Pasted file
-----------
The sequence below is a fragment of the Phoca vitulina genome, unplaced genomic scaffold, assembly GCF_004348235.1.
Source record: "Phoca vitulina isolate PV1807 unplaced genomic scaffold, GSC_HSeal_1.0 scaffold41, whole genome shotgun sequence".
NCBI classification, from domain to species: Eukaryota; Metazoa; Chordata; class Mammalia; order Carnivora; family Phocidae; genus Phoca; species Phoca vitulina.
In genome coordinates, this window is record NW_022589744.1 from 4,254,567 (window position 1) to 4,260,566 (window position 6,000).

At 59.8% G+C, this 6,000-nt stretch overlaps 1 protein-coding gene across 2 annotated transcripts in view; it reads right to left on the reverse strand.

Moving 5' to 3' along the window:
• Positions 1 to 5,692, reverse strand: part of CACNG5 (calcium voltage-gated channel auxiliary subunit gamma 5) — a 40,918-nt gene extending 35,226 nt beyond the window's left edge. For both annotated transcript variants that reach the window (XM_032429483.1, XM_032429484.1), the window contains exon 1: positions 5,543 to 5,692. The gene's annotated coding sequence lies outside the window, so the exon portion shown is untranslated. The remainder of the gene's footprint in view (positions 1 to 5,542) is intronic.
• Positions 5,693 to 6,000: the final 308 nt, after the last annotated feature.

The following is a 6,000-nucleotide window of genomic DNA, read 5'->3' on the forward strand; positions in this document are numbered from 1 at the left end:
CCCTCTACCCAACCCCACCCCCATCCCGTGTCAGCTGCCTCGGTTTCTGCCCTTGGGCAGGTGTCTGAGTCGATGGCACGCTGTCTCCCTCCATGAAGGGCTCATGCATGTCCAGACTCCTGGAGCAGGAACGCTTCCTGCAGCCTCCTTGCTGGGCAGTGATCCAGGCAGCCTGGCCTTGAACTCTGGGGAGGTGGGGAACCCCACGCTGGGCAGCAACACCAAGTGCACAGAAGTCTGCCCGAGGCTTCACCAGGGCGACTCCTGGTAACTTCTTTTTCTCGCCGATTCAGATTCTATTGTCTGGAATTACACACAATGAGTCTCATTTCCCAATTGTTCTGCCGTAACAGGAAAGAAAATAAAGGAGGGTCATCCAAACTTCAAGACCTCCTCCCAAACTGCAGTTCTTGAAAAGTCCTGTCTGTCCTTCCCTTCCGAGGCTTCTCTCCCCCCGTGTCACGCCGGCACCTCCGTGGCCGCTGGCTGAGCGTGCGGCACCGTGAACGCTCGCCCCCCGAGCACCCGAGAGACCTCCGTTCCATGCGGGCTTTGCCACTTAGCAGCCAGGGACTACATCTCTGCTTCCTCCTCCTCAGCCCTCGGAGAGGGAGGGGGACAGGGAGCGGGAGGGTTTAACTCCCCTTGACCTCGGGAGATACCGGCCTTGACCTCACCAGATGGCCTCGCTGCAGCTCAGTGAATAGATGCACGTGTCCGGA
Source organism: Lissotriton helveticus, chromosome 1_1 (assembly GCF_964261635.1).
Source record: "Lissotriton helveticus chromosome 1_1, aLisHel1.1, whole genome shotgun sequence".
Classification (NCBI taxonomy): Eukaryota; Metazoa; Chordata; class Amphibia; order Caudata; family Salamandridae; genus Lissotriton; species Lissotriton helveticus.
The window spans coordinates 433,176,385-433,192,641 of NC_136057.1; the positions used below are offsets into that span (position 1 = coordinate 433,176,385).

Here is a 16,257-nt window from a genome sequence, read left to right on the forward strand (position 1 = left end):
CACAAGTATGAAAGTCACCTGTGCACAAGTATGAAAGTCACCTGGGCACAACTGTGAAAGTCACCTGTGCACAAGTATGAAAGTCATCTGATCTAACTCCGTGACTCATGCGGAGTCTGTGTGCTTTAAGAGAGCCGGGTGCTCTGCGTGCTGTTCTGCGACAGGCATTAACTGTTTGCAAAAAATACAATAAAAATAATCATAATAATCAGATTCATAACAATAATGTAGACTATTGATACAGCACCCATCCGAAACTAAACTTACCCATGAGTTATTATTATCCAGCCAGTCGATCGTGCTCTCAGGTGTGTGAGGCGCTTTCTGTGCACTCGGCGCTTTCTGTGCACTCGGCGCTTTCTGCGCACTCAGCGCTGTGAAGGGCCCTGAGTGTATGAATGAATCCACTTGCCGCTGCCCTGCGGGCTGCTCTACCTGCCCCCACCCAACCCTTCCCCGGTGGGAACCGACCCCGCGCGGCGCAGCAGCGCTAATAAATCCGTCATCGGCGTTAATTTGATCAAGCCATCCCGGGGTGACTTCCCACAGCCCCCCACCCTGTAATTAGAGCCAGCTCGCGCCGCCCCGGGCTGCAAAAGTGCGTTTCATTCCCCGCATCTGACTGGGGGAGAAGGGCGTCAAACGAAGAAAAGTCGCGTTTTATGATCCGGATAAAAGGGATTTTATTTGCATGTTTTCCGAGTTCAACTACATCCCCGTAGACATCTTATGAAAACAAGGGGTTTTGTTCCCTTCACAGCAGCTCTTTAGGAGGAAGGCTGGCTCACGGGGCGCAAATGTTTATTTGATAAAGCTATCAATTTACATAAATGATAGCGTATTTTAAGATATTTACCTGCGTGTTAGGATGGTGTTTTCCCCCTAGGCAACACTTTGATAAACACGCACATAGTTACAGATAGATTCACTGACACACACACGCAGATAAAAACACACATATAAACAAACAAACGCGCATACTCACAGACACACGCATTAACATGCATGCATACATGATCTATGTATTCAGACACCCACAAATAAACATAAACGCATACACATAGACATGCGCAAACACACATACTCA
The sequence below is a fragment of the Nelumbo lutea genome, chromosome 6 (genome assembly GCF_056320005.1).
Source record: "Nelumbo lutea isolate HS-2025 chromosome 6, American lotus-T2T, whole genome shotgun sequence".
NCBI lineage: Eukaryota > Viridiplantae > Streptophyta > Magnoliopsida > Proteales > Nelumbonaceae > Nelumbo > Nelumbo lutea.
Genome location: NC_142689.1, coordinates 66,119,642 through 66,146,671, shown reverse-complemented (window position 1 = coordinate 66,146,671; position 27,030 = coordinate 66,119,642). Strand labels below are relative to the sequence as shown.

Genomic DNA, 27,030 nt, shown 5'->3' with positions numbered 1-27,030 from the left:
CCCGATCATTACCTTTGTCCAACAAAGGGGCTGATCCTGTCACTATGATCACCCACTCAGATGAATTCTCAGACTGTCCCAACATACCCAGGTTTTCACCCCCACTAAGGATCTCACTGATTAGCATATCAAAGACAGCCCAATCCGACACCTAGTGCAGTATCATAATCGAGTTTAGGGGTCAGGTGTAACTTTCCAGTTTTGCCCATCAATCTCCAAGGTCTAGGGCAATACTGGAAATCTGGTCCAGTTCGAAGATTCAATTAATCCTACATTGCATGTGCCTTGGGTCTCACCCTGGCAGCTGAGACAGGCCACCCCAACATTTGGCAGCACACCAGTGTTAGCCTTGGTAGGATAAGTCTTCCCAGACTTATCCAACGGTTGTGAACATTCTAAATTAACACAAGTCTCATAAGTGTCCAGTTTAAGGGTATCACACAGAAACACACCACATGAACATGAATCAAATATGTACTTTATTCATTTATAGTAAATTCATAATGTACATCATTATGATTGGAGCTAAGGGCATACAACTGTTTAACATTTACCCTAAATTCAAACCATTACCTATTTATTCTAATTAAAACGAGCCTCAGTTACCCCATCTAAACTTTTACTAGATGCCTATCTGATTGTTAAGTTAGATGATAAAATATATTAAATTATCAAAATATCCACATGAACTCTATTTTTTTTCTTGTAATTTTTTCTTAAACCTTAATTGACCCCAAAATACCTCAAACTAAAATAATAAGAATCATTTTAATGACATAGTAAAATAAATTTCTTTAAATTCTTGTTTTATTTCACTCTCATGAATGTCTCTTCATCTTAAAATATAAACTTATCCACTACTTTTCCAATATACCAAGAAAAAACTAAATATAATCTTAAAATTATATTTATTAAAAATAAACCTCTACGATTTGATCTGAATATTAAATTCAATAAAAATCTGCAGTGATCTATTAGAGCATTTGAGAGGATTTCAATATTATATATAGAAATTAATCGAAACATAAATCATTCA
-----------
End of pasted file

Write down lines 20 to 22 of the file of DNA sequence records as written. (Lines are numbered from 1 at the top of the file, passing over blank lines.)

Genome location: NC_142689.1, coordinates 66,119,642 through 66,146,671, shown reverse-complemented (window position 1 = coordinate 66,146,671; position 27,030 = coordinate 66,119,642). Strand labels below are relative to the sequence as shown.

Genomic DNA, 27,030 nt, shown 5'->3' with positions numbered 1-27,030 from the left:
CCCGATCATTACCTTTGTCCAACAAAGGGGCTGATCCTGTCACTATGATCACCCACTCAGATGAATTCTCAGACTGTCCCAACATACCCAGGTTTTCACCCCCACTAAGGATCTCACTGATTAGCATATCAAAGACAGCCCAATCCGACACCTAGTGCAGTATCATAATCGAGTTTAGGGGTCAGGTGTAACTTTCCAGTTTTGCCCATCAATCTCCAAGGTCTAGGGCAATACTGGAAATCTGGTCCAGTTCGAAGATTCAATTAATCCTACATTGCATGTGCCTTGGGTCTCACCCTGGCAGCTGAGACAGGCCACCCCAACATTTGGCAGCACACCAGTGTTAGCCTTGGTAGGATAAGTCTTCCCAGACTTATCCAACGGTTGTGAACATTCTAAATTAACACAAGTCTCATAAGTGTCCAGTTTAAGGGTATCACACAGAAACACACCACATGAACATGAATCAAATATGTACTTTATTCATTTATAGTAAATTCATAATGTACATCATTATGATTGGAGCTAAGGGCATACAACTGTTTAACATTTACCCTAAATTCAAACCATTACCTATTTATTCTAATTAAAACGAGCCTCAGTTACCCCATCTAAACTTTTACTAGATGCCTATCTGATTGTTAAGTTAGATGATAAAATATATTAAATTATCAAAATATCCACATGAACTCTATTTTTTTTCTTGTAATTTTTTCTTAAACCTTAATTGACCCCAAAATACCTCAAACTAAAATAATAAGAATCATTTTAATGACATAGTAAAATAAATTTCTTTAAATTCTTGTTTTATTTCACTCTCATGAATGTCTCTTCATCTTAAAATATAAACTTATCCACTACTTTTCCAATATACCAAGAAAAAACTAAATATAATCTTAAAATTATATTTATTAAAAATAAACCTCTACGATTTGATCTGAATATTAAATTCAATAAAAATCTGCAGTGATCTATTAGAGCATTTGAGAGGATTTCAATATTATATATAGAAATTAATCGAAACATAAATCATTCA